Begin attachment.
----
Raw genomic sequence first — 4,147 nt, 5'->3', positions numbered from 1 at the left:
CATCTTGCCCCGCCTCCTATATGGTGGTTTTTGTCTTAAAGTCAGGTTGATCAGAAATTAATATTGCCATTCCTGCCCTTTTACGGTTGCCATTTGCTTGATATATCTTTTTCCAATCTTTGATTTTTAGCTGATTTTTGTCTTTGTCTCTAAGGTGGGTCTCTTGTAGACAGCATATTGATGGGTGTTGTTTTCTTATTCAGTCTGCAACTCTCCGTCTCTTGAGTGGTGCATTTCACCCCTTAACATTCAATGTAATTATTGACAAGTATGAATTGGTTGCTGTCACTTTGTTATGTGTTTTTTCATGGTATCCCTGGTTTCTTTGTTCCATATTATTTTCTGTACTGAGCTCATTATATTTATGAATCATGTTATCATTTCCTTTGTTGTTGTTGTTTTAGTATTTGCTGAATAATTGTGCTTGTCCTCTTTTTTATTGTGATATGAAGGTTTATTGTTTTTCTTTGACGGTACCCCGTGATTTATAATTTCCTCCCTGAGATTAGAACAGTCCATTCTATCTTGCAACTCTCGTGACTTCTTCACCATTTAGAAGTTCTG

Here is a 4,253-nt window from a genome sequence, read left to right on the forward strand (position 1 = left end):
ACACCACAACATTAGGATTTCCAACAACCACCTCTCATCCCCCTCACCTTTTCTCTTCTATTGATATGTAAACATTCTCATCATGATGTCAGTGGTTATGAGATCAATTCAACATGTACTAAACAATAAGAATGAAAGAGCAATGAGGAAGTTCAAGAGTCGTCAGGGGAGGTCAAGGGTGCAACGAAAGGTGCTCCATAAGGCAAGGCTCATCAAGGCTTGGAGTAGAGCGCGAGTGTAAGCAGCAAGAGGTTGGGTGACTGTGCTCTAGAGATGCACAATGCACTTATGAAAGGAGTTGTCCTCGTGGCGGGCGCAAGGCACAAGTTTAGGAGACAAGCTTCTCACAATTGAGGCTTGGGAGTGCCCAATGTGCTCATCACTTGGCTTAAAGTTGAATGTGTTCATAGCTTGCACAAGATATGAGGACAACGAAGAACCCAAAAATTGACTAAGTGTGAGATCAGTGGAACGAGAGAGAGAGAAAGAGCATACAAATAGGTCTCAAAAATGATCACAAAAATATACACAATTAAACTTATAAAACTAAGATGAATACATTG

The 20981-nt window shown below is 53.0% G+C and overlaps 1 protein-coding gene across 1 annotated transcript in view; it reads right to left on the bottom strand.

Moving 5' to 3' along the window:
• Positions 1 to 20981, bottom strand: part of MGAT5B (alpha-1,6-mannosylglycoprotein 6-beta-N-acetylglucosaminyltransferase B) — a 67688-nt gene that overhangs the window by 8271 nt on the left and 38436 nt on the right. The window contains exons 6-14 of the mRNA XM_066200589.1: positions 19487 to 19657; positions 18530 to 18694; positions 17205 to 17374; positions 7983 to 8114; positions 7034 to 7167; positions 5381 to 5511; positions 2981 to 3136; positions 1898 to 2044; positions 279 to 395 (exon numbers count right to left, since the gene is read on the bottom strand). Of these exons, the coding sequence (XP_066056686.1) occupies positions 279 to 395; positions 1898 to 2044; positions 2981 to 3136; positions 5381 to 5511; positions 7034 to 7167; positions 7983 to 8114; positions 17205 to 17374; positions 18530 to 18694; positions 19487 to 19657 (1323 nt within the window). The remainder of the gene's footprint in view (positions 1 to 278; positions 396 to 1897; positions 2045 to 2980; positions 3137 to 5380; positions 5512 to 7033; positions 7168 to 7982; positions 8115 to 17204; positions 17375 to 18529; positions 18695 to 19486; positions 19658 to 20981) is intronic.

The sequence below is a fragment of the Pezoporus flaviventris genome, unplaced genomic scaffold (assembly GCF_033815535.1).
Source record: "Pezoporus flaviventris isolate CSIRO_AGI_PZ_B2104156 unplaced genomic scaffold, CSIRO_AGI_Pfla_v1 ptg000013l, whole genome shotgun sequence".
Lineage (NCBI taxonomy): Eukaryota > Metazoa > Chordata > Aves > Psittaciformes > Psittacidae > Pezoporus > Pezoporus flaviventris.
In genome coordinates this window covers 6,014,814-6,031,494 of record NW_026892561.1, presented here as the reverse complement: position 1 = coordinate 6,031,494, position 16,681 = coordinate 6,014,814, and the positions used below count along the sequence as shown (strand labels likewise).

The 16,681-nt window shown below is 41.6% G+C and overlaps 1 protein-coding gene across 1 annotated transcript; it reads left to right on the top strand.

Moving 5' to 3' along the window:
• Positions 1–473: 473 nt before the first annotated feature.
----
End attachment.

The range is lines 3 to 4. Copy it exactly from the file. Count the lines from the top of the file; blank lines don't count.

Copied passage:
Here is a 4,253-nt window from a genome sequence, read left to right on the forward strand (position 1 = left end):
ACACCACAACATTAGGATTTCCAACAACCACCTCTCATCCCCCTCACCTTTTCTCTTCTATTGATATGTAAACATTCTCATCATGATGTCAGTGGTTATGAGATCAATTCAACATGTACTAAACAATAAGAATGAAAGAGCAATGAGGAAGTTCAAGAGTCGTCAGGGGAGGTCAAGGGTGCAACGAAAGGTGCTCCATAAGGCAAGGCTCATCAAGGCTTGGAGTAGAGCGCGAGTGTAAGCAGCAAGAGGTTGGGTGACTGTGCTCTAGAGATGCACAATGCACTTATGAAAGGAGTTGTCCTCGTGGCGGGCGCAAGGCACAAGTTTAGGAGACAAGCTTCTCACAATTGAGGCTTGGGAGTGCCCAATGTGCTCATCACTTGGCTTAAAGTTGAATGTGTTCATAGCTTGCACAAGATATGAGGACAACGAAGAACCCAAAAATTGACTAAGTGTGAGATCAGTGGAACGAGAGAGAGAGAAAGAGCATACAAATAGGTCTCAAAAATGATCACAAAAATATACACAATTAAACTTATAAAACTAAGATGAATACATTG